For more than 40% of Canadians, getting a good night’s sleep can be a challenge, especially during our “new normal,” so it’s no wonder many of us are looking for solutions. One of these solutions may be melatonin supplements.

What is melatonin?

Melatonin is a hormone that’s naturally secreted by the pineal gland in our brain to help regulate our sleep/wake cycles. Melatonin tells us it’s time to fall asleep by lowering our core body temperature. It works in tandem with our circadian rhythms to let us know when we should sleep and when we should be awake.

 

How can melatonin help?

For people suffering from jet lag or shift work, melatonin can help increase total sleep time and sleep quality. And for those people who experience delayed sleep phase syndrome (DSPS), melatonin can help reduce the time it takes to fall asleep.

 

What is the correct melatonin dosage?

Melatonin is sold over the counter in a variety of doses, ranging from 1–10 mg. Begin with a low dose, such as 1–3 mg, and increase gradually until you find the dose right for you.

 

Is there such a thing as a melatonin overdose?

Although it’s very common for people to take higher doses of melatonin, thinking more is better, it can lead to some unwanted melatonin side effects. Taking too much at once can reduce the quality of your sleep by causing headaches, nausea, dizziness, irritability, or morning grogginess. Too much melatonin may also increase dream activity or even nightmares.

 

What is the best form of melatonin?

Melatonin can be found in tablets, liquid, sublingual, and dual-release forms.

Dual-release forms can be very helpful for people who need help with falling asleep and staying asleep. The first layer is released when first taken to help you fall asleep, and the second layer is released a few hours later while you are sleeping.

There is no ideal form of melatonin. The best form is the one that works the best for you.

 

When should I take melatonin?

Take once per day, 30–90 minutes before bedtime. If taking for jet lag, continue to take once per day, 30–90 minutes before bedtime until you have adapted to your new time zone.

 

Is melatonin safe?

Melatonin is generally safe when taken as directed on the label; however, as with any natural health product, it may not be right for everyone. Always consult a health care practitioner prior to use if you have an existing condition or are currently taking medication.

Stop use if allergic symptoms occur or if you experience headache, confusion, or nausea. Do not drive or use machinery for 5 hours after taking melatonin.

 

Can I combine melatonin and alcohol?

No, avoid taking melatonin with alcohol or any other products that cause drowsiness.

 

How long can I take melatonin?

Unless you are taking melatonin for jet lag, melatonin supplements are meant for short-term use. For use beyond 4 weeks, consult your health care practitioner if you are still having difficulty sleeping.

 

Can you take melatonin if pregnant or breastfeeding?

No, melatonin is not for use when you are pregnant or breastfeeding.

 

Is there anything else I can do to improve my sleep?

  • Establish a regular sleeping routine.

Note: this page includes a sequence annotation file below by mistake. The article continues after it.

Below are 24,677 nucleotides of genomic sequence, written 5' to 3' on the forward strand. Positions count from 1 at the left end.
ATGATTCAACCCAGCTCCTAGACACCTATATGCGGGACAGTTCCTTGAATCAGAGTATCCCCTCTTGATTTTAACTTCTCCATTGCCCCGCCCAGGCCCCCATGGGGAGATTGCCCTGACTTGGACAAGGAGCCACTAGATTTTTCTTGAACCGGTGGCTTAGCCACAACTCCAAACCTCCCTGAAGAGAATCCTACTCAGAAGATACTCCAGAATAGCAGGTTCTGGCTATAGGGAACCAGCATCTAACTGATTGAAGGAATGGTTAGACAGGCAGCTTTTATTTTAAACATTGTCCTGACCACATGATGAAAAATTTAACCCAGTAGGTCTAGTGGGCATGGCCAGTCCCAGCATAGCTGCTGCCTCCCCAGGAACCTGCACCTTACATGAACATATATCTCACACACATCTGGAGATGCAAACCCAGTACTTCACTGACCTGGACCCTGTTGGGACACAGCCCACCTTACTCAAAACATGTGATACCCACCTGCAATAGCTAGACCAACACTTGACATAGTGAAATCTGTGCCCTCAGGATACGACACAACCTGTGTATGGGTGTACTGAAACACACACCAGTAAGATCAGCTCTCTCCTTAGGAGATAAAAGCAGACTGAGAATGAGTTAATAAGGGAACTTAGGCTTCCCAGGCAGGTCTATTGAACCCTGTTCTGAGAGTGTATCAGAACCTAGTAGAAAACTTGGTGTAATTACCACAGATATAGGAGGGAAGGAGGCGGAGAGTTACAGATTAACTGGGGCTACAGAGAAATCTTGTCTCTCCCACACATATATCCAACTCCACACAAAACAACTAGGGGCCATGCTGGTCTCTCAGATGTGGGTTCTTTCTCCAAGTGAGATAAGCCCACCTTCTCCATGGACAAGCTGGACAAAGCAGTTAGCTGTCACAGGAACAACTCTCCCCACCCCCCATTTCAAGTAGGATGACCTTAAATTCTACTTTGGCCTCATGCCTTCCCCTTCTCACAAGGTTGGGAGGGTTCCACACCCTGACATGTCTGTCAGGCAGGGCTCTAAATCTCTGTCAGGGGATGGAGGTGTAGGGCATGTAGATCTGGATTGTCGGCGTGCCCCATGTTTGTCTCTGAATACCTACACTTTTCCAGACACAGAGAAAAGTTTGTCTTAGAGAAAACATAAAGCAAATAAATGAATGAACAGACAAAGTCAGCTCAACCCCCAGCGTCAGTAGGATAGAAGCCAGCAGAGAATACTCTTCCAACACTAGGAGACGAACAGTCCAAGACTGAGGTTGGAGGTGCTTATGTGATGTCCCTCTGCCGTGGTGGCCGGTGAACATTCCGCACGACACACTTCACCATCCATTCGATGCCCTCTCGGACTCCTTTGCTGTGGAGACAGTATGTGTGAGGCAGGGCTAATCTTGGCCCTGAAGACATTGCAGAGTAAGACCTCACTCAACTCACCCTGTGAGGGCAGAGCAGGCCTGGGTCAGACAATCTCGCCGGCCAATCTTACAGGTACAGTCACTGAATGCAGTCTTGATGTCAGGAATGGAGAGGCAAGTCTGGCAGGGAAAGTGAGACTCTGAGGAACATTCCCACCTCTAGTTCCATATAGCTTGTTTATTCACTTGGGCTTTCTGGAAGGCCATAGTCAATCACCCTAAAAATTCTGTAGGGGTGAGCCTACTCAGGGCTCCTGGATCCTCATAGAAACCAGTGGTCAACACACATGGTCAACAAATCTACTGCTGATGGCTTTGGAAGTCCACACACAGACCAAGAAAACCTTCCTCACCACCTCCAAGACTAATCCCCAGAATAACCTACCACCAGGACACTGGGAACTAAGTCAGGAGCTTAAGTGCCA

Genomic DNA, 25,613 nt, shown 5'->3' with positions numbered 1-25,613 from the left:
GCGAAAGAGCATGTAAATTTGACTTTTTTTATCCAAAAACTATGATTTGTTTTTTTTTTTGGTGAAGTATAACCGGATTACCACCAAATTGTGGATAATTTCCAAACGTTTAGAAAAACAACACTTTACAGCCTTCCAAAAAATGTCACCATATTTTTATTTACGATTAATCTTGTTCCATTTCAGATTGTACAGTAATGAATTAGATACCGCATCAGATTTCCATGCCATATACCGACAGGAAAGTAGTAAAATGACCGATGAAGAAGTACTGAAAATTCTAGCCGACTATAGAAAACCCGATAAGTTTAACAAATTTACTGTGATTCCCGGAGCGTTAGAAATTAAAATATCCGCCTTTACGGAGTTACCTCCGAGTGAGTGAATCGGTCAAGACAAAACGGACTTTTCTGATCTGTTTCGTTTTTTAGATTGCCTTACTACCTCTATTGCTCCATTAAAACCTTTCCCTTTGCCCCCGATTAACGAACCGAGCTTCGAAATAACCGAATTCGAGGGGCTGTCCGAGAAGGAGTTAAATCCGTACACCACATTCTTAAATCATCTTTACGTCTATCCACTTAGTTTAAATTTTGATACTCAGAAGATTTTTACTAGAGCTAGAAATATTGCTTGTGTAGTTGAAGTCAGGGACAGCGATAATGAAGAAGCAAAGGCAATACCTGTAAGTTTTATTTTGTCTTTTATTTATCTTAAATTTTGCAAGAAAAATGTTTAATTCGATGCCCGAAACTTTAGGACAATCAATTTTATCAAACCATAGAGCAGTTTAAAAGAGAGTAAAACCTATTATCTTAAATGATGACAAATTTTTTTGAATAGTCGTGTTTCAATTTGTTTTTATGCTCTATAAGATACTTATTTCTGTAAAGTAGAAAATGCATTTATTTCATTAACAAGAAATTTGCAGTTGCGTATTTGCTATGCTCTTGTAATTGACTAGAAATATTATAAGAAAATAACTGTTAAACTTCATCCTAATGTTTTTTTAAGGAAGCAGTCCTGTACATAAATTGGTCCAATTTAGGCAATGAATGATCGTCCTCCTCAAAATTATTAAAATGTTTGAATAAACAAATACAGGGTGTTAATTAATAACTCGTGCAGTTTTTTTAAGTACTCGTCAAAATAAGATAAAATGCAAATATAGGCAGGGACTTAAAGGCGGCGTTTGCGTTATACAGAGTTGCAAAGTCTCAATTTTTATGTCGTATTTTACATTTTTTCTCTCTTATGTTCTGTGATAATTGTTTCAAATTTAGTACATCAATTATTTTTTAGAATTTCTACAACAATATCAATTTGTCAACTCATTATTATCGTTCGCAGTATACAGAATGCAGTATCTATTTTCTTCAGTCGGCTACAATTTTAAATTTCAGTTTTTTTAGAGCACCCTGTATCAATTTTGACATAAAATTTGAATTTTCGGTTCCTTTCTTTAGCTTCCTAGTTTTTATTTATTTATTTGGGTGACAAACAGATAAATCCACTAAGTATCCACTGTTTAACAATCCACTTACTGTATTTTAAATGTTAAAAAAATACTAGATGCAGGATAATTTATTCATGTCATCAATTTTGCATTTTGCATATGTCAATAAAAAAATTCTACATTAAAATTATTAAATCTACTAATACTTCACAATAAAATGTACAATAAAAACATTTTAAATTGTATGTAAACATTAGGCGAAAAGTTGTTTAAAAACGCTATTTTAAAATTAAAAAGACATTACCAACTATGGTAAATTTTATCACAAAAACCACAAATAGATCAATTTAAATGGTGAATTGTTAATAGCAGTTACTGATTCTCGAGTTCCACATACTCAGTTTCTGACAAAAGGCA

• Do relaxing activities before bed. Read a book, have a warm bath, or meditate.
  • Reserve your bedroom for intimacy and sleep. Don’t watch TV, read, or do computer work in your bedroom.
  • Make your bedroom dark, quiet, and comfortable.
  • Avoid caffeine (coffee, tea, pop, chocolate) and smoking within six hours of bedtime.
  • Avoid alcohol before bed. It may help you fall asleep, but drinking alcohol causes nighttime waking and reduces sleep quality.
  • Exercise regularly, early in the day.

References

Brown GM, Pandi-Perumal SR, Trakht I, et al. Melatonin and its relevance to jet lag. Travel Medicine and Infectious Disease. 2009; 7:69-81.

Herxheimer A, Petrie KJ. Melatonin for the prevention and treatment of jet lag. Cochrane Database of Systematic Reviews. 2009, Issue 3. Art. No.: CD001520. (Assessed as up-to-date 2008 February 12). [Consulted 2018 June 18]. Available from: Next link will take you to another Web site http://onlinelibrary.wiley.com/

Kayumov L, Brown G, Jindal R, et al. A randomized, double-blind, placebo-controlled crossover study of the effect of exogenous melatonin on delayed sleep phase syndrome. Psychosomatic Medicine. 2001; 63(1):40-8.

Lysenko L, Bhat S. Melatonin-Responsive Complex Nocturnal Visual Hallucinations. J Clin Sleep Med. 2018; 14(4): 687-691.

Maurizi CP. The Function of Dreams (REM Sleep): Roles for the Hippocampus, Melatonin, Monoamines, and Vasotocin. Med Hypotheses. 1987; 23(4):433-40.

Murray MT, Pizzorno Jr JE, Bongiorno PB. Melatonin. In: Pizzorno Jr JE, Murray MT. Textbook of Natural Medicine. Third edition. Chapter 105, pages 1057-1064. St. Louis (MI): Churchill Livingstone Elsevier; 2006.

Petrie K, Dawson AG, Thompson L, et al.. A double-blind trial of melatonin as a treatment for jet lag in international cabin crew. Biological Psychiatry. 1993; 33(7):526-30.

Petrie K, Conaglen JV, Thompson L, et al. Effect of melatonin on jet lag after long haul flights. British Medical Journal. 1989; 298(6675):705-7.

Zhdanova IV, Wurtman RJ, Regan MM, et al. Melatonin treatment for age-related insomnia.  Journal of Clinical Endocrinology and Metabolism. 2001; 86(10):4727-30.